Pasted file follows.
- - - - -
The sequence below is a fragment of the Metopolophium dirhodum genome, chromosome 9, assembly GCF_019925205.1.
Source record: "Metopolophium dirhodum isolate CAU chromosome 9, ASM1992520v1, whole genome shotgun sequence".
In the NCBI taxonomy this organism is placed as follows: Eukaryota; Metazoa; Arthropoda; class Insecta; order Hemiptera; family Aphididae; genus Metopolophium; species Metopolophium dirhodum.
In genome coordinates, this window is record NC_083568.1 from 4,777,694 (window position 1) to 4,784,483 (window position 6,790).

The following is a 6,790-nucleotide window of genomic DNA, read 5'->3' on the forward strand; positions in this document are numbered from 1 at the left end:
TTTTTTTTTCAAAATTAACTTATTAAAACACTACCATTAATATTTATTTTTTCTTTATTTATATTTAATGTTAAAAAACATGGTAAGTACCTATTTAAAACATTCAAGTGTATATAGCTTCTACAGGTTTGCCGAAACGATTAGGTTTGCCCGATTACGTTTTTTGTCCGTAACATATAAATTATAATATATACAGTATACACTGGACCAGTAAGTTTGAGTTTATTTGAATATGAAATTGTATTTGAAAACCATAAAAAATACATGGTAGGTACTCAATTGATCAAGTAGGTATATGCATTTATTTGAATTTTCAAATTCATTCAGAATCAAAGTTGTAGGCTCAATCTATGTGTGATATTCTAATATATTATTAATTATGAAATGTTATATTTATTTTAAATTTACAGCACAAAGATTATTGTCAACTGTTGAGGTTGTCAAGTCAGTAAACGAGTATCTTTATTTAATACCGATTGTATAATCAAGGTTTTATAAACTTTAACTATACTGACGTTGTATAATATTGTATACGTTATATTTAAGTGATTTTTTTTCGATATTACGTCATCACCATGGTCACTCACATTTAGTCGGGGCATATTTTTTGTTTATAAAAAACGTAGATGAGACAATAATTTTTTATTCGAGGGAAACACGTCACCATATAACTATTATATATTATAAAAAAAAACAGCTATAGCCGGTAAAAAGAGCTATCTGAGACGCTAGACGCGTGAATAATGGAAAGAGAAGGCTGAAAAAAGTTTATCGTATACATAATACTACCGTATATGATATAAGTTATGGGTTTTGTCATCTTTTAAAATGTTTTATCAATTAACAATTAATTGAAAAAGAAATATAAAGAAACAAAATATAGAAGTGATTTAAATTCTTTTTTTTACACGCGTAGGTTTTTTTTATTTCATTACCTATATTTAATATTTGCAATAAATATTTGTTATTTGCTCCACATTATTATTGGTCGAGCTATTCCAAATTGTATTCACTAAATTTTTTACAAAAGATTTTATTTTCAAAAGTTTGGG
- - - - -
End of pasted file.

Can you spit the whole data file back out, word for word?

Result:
The sequence below is a fragment of the Metopolophium dirhodum genome, chromosome 9, assembly GCF_019925205.1.
Source record: "Metopolophium dirhodum isolate CAU chromosome 9, ASM1992520v1, whole genome shotgun sequence".
In the NCBI taxonomy this organism is placed as follows: Eukaryota; Metazoa; Arthropoda; class Insecta; order Hemiptera; family Aphididae; genus Metopolophium; species Metopolophium dirhodum.
In genome coordinates, this window is record NC_083568.1 from 4,777,694 (window position 1) to 4,784,483 (window position 6,790).

The following is a 6,790-nucleotide window of genomic DNA, read 5'->3' on the forward strand; positions in this document are numbered from 1 at the left end:
TTTTTTTTTCAAAATTAACTTATTAAAACACTACCATTAATATTTATTTTTTCTTTATTTATATTTAATGTTAAAAAACATGGTAAGTACCTATTTAAAACATTCAAGTGTATATAGCTTCTACAGGTTTGCCGAAACGATTAGGTTTGCCCGATTACGTTTTTTGTCCGTAACATATAAATTATAATATATACAGTATACACTGGACCAGTAAGTTTGAGTTTATTTGAATATGAAATTGTATTTGAAAACCATAAAAAATACATGGTAGGTACTCAATTGATCAAGTAGGTATATGCATTTATTTGAATTTTCAAATTCATTCAGAATCAAAGTTGTAGGCTCAATCTATGTGTGATATTCTAATATATTATTAATTATGAAATGTTATATTTATTTTAAATTTACAGCACAAAGATTATTGTCAACTGTTGAGGTTGTCAAGTCAGTAAACGAGTATCTTTATTTAATACCGATTGTATAATCAAGGTTTTATAAACTTTAACTATACTGACGTTGTATAATATTGTATACGTTATATTTAAGTGATTTTTTTTCGATATTACGTCATCACCATGGTCACTCACATTTAGTCGGGGCATATTTTTTGTTTATAAAAAACGTAGATGAGACAATAATTTTTTATTCGAGGGAAACACGTCACCATATAACTATTATATATTATAAAAAAAAACAGCTATAGCCGGTAAAAAGAGCTATCTGAGACGCTAGACGCGTGAATAATGGAAAGAGAAGGCTGAAAAAAGTTTATCGTATACATAATACTACCGTATATGATATAAGTTATGGGTTTTGTCATCTTTTAAAATGTTTTATCAATTAACAATTAATTGAAAAAGAAATATAAAGAAACAAAATATAGAAGTGATTTAAATTCTTTTTTTTACACGCGTAGGTTTTTTTTATTTCATTACCTATATTTAATATTTGCAATAAATATTTGTTATTTGCTCCACATTATTATTGGTCGAGCTATTCCAAATTGTATTCACTAAATTTTTTACAAAAGATTTTATTTTCAAAAGTTTGGG